From our first stone wool production in 1937 to the extensive range of solutions we supply today, ROCKWOOL Group products have evolved to enhance many aspects of modern life.
The ROCKWOOL Foundation was established in 1981 by Claus Kähler and his five siblings. Each donated shares from their own holdings to ensure that the Foundation – at that time owning 25 percent of all shares – would be a major shareholder and have a major say in the future development of the ROCKWOOL Group. The Foundation is an independent and financially self-supporting organisation, which aims to generate knowledge that can help tackle problems facing society today. It achieves this through impartial scientific research into social and economic issues, and by carrying out practical interventions. The Foundation’s work is particularly focused on issues related to the sustainability of the welfare society. Research is conducted by both the ROCKWOOL Foundation’s Research Unit and specialist external researchers, while practical interventions are managed by the Foundation’s Interventions Unit.
In 1982, fibres with even higher temperature stability were created, forming the basis for today’s high-temperature, bio-soluble stone wool. The new development used the high-temperature properties of the Spinrock fibre developed in the 1970s to set new standards in the market.
In 1980, ROCKWOOL Isolation S.A. was established with a sales office in Paris and a factory in Saint-Éloy-les-Mines, and in 1985 the factory in Hiltrup, Germany was acquired, and the sales office in Austria was established. Offices were set up in Italy and in Spain in 1989. In 1988, ROXUL Inc. was established in Toronto, Canada. In the following years, four additional factories were built in the US and in Canada, and ROCKWOOL’s position grew significantly. With five factories and 1,000 employees, ROXUL has become North America’s largest stone wool producer, offering advanced building insulation, industrial and technical solutions.
Constantly optimising the ROCKWOOL mineral fibre technology and pursuing new ideas have always been key priorities for the Group R&D organisation. In the 1970s, this led to the development of a fibre that could replace asbestos to reinforce materials and products such as bitumen, paints, adhesives and brackets. Launched in 1974, Spinrock Fibres were a radical innovation for the 1970s, demonstrating how looking for healthier, more sustainable and environmentally friendly products has always been part of ROCKWOOL’s DNA.
In 1976, ROCKWOOL International A/S was set up as a holding company for the entire Group, during a decade that saw the business develop and expand significantly. In 1970, 50 percent of the shares of the Nederlandse Steewolfabrik in Roermond in the Netherlands were acquired, with the remaining 50 percent purchased in 1975. Also that year, 50 percent of the shares in ROCKWOOL AB are sold to the Swedish State, which already owned the other 50 percent. In 1977, the factory in Doense began operations and in 1978 the subsidiaries Grodania and Rockfon were set up. The end of the decade, 1979, saw the establishment of ROCKWOOL Limited in Bridgend, UK.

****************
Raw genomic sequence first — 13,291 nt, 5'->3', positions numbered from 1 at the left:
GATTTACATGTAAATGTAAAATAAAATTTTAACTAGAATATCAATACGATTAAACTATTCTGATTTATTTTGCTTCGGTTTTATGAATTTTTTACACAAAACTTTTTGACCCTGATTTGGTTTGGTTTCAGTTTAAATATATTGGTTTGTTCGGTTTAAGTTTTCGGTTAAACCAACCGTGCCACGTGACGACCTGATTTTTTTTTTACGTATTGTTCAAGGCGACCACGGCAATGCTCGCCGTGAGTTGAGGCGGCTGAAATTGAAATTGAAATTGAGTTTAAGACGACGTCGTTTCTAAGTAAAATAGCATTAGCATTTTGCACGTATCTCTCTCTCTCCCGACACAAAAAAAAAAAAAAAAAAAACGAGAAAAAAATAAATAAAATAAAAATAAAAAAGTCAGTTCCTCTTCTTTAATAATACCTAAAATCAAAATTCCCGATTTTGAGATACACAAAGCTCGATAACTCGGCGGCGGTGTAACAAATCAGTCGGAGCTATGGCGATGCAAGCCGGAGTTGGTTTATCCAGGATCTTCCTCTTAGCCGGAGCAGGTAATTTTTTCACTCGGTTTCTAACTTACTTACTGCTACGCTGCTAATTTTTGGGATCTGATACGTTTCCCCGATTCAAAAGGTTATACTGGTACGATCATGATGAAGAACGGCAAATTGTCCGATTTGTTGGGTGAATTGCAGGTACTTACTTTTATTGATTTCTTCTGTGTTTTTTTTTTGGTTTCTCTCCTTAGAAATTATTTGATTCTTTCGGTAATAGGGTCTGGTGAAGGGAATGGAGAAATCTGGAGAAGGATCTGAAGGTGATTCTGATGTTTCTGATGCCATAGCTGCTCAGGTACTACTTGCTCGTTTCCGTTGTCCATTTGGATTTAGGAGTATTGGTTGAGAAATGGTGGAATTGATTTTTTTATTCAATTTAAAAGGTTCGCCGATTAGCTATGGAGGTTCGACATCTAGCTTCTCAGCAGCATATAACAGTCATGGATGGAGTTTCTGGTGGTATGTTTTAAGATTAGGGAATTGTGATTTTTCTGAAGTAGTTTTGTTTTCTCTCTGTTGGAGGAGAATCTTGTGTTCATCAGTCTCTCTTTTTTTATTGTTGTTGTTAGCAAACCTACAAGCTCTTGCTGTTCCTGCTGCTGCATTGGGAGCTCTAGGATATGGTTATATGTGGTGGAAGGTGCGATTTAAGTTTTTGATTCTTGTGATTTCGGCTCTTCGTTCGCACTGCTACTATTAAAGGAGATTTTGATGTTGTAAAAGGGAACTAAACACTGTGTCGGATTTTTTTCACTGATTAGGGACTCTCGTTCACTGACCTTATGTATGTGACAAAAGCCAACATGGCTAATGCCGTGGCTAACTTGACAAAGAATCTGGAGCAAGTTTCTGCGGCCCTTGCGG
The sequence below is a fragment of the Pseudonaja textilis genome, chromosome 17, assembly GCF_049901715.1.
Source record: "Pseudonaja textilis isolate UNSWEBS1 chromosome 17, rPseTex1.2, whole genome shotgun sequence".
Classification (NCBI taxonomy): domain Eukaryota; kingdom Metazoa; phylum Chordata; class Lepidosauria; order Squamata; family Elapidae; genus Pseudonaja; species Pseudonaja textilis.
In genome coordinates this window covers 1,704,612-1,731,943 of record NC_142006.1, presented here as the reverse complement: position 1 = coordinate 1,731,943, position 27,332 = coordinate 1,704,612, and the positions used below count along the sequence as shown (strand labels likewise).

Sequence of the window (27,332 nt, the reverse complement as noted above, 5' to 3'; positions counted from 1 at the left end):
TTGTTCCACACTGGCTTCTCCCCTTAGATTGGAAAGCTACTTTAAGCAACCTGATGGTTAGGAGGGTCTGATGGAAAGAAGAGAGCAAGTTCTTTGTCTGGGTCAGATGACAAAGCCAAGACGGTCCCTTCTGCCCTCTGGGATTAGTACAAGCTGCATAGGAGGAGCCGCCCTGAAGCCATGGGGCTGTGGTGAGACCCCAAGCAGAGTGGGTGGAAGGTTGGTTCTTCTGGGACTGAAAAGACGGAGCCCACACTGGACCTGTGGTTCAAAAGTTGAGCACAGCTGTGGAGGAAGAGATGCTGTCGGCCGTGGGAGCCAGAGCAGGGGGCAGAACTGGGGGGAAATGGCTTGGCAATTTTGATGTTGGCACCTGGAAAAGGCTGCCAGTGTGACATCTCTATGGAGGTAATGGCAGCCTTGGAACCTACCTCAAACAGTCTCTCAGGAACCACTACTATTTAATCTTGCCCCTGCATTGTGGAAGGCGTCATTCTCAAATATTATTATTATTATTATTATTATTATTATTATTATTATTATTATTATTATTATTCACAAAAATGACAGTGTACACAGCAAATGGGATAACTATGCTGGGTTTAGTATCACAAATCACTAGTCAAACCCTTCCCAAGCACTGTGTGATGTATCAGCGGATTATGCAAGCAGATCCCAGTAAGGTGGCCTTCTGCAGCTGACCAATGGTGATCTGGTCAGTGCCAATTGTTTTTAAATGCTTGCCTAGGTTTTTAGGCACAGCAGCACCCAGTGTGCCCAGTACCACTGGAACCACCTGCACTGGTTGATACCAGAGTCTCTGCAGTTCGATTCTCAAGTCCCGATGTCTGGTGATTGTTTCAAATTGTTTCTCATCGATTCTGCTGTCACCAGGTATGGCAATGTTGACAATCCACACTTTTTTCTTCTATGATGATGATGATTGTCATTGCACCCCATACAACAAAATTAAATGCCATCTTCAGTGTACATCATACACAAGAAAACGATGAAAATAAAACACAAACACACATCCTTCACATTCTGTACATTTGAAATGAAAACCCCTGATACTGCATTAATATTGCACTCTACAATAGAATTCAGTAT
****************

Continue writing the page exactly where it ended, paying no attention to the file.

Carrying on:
The development in the early 1970s of Spinrock fibres, which helped industries to replace asbestos,
led to ROCKWOOL’s recycling concept. Plant workers in Hedehusene found that old stone wool products could be recycled if they were ground and mixed into briquettes. The first briquettes were made in 1978 for Spinrock and in 1979, this process was tested and implemented in the plant in Hedehusene, creating the foundation for a comprehensive “circularity” concept. The recycling of ROCKWOOL Group’s own production waste was extended further in subsequent years, to cover recycling schemes for external construction waste and demolition waste.
In 1962, the Kähler and Henriksen families agreed to split and establish two new companies. Jens Nørgaard, later to become CFO of the ROCKWOOL Group, proposed a new company structure with the ROCKWOOL activities in one group and all others – sand pits, the aerated concrete business and Hasle tiles – in another group. The Henriksen family then chose the group they preferred and the company’s activities were split accordingly. On 1 January 1962, the name was changed to I/S Kähler & Co., with the Kähler family taking sole responsibility for the ROCKWOOL business.
In 1952, ROCKWOOL acquired the licence from Johns Manville in the USA to use spinners for drawing fibres. The new process used diabase rock instead of slag, creating fewer shots (small pieces of stone that have not been spun into fibres), lower densities and more robust fibres. The result was wool with a significantly higher and more homogeneous quality. In 1953, the 4-wheel spinner was introduced, dramatically increasing potential output, which has grown from 0.6 tonnes per hour in the early 1950s to over 20 tonnes per hour today. The year 1954 was a turning point, as production with added binder worked smoothly and the quantity of slabs produced overtook sewn mat products. Mat products however continued to be an important part of the product portfolio and in 1959, ROCKWOOL acquired a patent covering lamella mats for pipe insulation.
Deep knowledge of core technologies has always been key to ROCKWOOL’s success. To build on this, the company set up its own engineering department in Hedehusene, with five employees.
In 1954, ROCKWOOL established its first non-Scandinavian subsidiary in Germany. In 1958, the headquarters moved from Korsør to Hedehusene and expansion continued in 1959 with the opening of a second factory in Trondheim, Norway.